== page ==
Explore holidays in Ile de Ré
Described as the Pearl of the Atlantic, Ile de Ré has long since been on the radar of upmarket Parisians, sailors and sophisticates, famed for the beauty of its contrasting landscapes and the refined elegance of its towns and villages. The island’s ease of access and well-marked cycle trails afford a realistic opportunity for a car-free holiday and with 100km of glorious unspoilt coastline, a micro-climate that makes it one of the sunniest regions in France and a way of life that celebrates nature and conservation, this chic little island is an enchanting destination for beach-lovers, foodies and anyone looking to embrace the great outdoors.
A selection of our holidays in Ile de Ré
* Prices shown are for a seven-night stay at the lowest accommodation-only rate.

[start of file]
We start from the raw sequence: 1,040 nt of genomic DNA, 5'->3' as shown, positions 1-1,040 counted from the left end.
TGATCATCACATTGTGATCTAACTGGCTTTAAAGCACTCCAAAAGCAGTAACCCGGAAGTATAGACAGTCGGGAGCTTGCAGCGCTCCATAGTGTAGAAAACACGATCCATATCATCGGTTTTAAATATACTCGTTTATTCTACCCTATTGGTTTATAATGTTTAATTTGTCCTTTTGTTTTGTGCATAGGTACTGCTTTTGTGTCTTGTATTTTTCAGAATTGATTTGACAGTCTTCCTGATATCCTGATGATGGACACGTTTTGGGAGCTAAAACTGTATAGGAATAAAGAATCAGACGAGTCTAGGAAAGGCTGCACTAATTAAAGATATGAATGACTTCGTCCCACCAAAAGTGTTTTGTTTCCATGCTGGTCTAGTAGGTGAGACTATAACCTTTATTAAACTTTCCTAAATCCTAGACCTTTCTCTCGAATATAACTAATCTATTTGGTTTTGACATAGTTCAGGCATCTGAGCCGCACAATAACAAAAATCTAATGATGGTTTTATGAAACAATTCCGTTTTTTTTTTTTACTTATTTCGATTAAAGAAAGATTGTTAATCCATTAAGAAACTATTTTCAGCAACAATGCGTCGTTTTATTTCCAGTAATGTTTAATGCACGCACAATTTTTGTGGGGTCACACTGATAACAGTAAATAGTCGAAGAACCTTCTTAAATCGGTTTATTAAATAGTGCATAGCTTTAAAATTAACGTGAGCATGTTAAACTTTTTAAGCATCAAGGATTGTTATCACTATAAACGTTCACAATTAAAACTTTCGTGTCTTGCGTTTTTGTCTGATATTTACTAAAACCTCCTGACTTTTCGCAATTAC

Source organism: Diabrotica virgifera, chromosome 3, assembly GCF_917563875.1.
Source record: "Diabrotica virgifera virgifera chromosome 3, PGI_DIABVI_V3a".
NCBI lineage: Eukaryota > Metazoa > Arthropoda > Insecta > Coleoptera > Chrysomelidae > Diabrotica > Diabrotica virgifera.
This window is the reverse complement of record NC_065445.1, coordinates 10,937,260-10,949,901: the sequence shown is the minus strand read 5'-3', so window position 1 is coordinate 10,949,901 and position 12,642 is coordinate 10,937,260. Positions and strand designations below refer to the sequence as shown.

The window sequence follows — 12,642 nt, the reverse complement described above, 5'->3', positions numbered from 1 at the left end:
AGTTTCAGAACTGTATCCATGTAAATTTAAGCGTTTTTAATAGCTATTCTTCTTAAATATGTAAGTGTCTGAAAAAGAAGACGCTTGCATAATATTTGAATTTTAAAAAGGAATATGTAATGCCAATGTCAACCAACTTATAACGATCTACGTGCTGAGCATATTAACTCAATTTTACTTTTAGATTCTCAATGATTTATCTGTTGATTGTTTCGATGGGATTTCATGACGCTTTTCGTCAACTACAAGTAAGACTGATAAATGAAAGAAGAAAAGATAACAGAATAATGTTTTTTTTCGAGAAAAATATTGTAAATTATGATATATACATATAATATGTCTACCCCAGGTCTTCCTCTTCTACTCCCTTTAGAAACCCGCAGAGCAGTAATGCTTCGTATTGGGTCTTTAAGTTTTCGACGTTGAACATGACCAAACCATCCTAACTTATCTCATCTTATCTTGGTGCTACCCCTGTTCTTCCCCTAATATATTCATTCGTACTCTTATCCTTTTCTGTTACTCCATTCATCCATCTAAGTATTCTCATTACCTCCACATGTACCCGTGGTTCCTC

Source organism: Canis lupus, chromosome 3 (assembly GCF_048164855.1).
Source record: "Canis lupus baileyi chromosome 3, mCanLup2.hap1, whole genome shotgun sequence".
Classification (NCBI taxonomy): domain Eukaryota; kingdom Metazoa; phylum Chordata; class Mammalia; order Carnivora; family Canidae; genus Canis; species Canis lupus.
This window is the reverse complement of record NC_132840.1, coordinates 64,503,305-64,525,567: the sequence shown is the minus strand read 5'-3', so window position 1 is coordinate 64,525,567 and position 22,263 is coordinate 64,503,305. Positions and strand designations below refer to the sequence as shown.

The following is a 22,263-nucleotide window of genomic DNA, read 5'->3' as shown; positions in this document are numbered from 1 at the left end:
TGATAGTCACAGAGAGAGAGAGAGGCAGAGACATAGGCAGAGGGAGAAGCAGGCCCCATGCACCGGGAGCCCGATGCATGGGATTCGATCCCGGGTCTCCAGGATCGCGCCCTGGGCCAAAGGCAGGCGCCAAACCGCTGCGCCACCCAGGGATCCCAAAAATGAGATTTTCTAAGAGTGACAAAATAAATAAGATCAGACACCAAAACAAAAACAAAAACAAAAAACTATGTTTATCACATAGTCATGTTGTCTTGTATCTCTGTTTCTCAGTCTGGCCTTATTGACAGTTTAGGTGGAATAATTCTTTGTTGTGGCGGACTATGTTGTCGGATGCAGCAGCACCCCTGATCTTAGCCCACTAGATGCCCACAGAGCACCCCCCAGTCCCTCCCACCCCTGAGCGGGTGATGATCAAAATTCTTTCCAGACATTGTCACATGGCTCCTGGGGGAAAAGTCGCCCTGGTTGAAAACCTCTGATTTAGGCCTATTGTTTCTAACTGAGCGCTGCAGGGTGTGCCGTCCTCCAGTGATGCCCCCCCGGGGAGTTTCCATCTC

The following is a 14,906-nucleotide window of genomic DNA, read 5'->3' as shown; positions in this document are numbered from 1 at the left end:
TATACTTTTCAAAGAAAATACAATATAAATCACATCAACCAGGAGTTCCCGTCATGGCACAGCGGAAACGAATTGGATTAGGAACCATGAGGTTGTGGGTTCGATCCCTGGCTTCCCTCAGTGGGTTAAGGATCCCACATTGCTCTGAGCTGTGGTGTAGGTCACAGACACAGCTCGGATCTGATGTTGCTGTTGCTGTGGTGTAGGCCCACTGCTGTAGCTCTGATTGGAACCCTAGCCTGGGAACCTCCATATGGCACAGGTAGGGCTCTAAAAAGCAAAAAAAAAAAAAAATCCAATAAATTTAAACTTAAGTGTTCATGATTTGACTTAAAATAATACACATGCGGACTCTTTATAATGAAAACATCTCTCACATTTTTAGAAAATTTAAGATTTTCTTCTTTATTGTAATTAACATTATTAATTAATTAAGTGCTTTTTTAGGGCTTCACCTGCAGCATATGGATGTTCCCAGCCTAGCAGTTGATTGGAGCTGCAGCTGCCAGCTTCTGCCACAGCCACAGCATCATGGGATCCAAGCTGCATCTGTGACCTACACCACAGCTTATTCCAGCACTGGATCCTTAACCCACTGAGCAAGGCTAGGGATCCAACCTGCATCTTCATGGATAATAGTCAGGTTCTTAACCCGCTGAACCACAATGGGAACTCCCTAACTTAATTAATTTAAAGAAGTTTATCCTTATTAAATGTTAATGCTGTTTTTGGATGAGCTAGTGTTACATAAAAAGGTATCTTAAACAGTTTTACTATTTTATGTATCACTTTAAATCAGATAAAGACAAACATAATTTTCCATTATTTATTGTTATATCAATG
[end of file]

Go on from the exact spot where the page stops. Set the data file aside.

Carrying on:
Our guide to Ile de Ré
In this section...
Introduction to Ile de Ré
A modern way to live
Known for its lovely climate and authentically French, almost Mediterranean feel, Ile de Ré’s world-class beaches and ease of access are no small part of the appeal. Close to La Rochelle airport or less than three hours from Paris by train, it’s as realistic a possibility for a long weekend away as it is for a two-week summer holiday. With so much to do when you’re there (and absolutely no pressure to do any of it!) the island really does offer something for everyone: 100km of coastline, 110km of cycle and walking trails, watersports ranging from paddleboarding to kitesurfing, boat trips, tours and a fantastic choice of restaurants, shops and markets. There’s plenty of car-free holiday potential in Ile de Ré too; an opportunity to reconnect with nature and enjoy a simpler way of life that feels as thoroughly modern as it does traditional. Ile de Ré is a little island with a big heart.